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Medical marijuana petitioner withdraws lawsuit against Lynn

Lynnway Sportscenter. (Owen O'Rourke)

LYNN — A former bowling alley owner has dropped a lawsuit against the city for not choosing his Lynnway location to be a medical marijuana clinic, according to court documents.

Paul Crowley, trustee of the Lynnway Sportscenter, withdrew the complaint filed last summer in Salem Superior Court.

Crowley, who also serves as CEO of Greater Lynn Senior Services, declined to be interviewed. But he said in a text message, since his candlepin bowling alley at 497 Lynnway has closed, his concerns about a marijuana facility “next to a place where children congregate is moot.”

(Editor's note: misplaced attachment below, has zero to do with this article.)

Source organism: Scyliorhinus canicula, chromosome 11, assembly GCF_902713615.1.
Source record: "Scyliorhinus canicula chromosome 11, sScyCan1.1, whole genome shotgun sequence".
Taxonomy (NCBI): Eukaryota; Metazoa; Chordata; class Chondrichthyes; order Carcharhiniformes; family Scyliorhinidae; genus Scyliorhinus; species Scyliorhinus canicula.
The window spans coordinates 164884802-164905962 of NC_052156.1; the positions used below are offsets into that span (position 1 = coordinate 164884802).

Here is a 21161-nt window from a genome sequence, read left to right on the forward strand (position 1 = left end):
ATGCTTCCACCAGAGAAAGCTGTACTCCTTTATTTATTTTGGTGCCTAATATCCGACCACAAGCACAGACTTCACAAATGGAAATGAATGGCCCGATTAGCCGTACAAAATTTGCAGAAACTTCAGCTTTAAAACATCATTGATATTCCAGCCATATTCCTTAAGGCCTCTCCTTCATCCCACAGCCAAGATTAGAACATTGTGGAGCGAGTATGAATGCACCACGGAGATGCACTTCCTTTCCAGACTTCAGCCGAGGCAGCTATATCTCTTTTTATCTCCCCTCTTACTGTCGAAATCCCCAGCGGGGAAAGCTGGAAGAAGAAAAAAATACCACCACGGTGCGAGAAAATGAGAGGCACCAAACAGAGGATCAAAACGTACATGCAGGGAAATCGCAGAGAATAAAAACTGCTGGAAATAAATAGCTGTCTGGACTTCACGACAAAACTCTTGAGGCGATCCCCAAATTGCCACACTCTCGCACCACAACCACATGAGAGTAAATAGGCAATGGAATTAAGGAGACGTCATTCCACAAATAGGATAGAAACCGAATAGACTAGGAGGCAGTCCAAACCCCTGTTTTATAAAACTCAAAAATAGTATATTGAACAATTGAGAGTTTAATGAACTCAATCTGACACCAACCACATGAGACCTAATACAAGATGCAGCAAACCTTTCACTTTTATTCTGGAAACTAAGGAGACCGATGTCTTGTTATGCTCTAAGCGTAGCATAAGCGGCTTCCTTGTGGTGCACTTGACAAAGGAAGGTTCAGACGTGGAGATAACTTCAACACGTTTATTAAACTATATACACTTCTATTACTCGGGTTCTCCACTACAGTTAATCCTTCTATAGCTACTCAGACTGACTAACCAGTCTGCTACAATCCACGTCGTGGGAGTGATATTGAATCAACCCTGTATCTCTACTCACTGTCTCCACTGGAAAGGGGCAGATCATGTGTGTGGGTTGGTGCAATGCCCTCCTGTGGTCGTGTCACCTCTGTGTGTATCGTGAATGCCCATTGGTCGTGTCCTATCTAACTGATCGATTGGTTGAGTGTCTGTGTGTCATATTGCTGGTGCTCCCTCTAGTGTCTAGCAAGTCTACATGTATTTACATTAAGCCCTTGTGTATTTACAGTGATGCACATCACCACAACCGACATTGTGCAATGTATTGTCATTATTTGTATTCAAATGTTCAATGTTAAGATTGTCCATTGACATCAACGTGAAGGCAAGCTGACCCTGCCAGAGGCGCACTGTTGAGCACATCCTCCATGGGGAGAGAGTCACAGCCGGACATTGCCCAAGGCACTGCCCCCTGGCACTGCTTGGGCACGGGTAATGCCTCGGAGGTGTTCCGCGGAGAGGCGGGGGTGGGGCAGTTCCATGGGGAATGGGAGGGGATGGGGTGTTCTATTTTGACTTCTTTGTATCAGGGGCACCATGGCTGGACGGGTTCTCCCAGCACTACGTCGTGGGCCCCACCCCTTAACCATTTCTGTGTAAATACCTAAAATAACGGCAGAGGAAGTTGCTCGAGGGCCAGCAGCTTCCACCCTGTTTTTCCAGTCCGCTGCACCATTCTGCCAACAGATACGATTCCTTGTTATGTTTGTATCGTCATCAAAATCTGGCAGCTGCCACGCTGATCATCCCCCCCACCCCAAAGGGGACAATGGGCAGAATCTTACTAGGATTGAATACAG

Crowley’s attorney, Carl Goodman, did not return a call seeking comment.

The four-page suit named the City Council and the Massachusetts Patient Foundation, the Newton company selected to operate a pot shop at 487-491 Lynnway in the Cooper-Lewis building.

Crowley was one of four medical marijuana companies that filed plans in 2016 to open a clinic in the city. Under his proposal, the 83-year-old candlepin bowling alley would have become a pot dispensary operated by the East Boston-based New England Patient Network.

But that year, the City Council selected the Massachusetts Patient Foundation’s proposal for a shop next door to the bowling alley, and Old World Remedies of Marblehead’s proposal to open on Western Avenue. Both are expected to seek approval to also sell recreational marijuana.

Massachusetts voters legalized the sale and use of medical marijuana in 2012. Marijuana for recreational use was approved by ballot in 2016.

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